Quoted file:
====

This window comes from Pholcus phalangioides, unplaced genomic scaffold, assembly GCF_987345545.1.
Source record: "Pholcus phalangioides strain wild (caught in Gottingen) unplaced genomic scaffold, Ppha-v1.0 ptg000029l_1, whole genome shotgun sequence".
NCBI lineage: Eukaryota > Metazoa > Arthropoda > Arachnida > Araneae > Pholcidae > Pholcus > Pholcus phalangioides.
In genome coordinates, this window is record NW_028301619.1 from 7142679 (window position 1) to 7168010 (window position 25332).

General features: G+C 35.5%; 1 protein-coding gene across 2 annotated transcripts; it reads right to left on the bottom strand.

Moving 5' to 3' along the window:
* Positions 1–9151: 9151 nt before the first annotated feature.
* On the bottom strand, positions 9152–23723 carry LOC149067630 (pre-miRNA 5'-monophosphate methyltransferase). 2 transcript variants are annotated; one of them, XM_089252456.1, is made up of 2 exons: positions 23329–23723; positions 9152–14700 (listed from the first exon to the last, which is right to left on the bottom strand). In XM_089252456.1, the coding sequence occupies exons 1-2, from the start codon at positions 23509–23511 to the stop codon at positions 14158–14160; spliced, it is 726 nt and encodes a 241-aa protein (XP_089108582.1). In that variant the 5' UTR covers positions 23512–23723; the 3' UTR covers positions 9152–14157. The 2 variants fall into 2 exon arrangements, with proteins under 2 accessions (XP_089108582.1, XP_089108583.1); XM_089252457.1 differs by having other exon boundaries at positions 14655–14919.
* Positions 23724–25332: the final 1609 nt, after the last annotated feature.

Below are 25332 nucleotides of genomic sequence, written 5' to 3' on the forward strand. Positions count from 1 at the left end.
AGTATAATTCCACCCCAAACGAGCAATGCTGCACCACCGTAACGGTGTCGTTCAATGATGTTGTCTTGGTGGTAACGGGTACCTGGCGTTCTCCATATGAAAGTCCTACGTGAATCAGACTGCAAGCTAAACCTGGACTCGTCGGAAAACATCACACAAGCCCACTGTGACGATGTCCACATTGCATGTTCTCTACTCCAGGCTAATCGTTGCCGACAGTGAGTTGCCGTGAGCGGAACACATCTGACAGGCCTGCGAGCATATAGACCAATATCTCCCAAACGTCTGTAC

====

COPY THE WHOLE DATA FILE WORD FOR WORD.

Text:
This window comes from Pholcus phalangioides, unplaced genomic scaffold, assembly GCF_987345545.1.
Source record: "Pholcus phalangioides strain wild (caught in Gottingen) unplaced genomic scaffold, Ppha-v1.0 ptg000029l_1, whole genome shotgun sequence".
NCBI lineage: Eukaryota > Metazoa > Arthropoda > Arachnida > Araneae > Pholcidae > Pholcus > Pholcus phalangioides.
In genome coordinates, this window is record NW_028301619.1 from 7142679 (window position 1) to 7168010 (window position 25332).

General features: G+C 35.5%; 1 protein-coding gene across 2 annotated transcripts; it reads right to left on the bottom strand.

Moving 5' to 3' along the window:
* Positions 1–9151: 9151 nt before the first annotated feature.
* On the bottom strand, positions 9152–23723 carry LOC149067630 (pre-miRNA 5'-monophosphate methyltransferase). 2 transcript variants are annotated; one of them, XM_089252456.1, is made up of 2 exons: positions 23329–23723; positions 9152–14700 (listed from the first exon to the last, which is right to left on the bottom strand). In XM_089252456.1, the coding sequence occupies exons 1-2, from the start codon at positions 23509–23511 to the stop codon at positions 14158–14160; spliced, it is 726 nt and encodes a 241-aa protein (XP_089108582.1). In that variant the 5' UTR covers positions 23512–23723; the 3' UTR covers positions 9152–14157. The 2 variants fall into 2 exon arrangements, with proteins under 2 accessions (XP_089108582.1, XP_089108583.1); XM_089252457.1 differs by having other exon boundaries at positions 14655–14919.
* Positions 23724–25332: the final 1609 nt, after the last annotated feature.

Below are 25332 nucleotides of genomic sequence, written 5' to 3' on the forward strand. Positions count from 1 at the left end.
AGTATAATTCCACCCCAAACGAGCAATGCTGCACCACCGTAACGGTGTCGTTCAATGATGTTGTCTTGGTGGTAACGGGTACCTGGCGTTCTCCATATGAAAGTCCTACGTGAATCAGACTGCAAGCTAAACCTGGACTCGTCGGAAAACATCACACAAGCCCACTGTGACGATGTCCACATTGCATGTTCTCTACTCCAGGCTAATCGTTGCCGACAGTGAGTTGCCGTGAGCGGAACACATCTGACAGGCCTGCGAGCATATAGACCAATATCTCCCAAACGTCTGTAC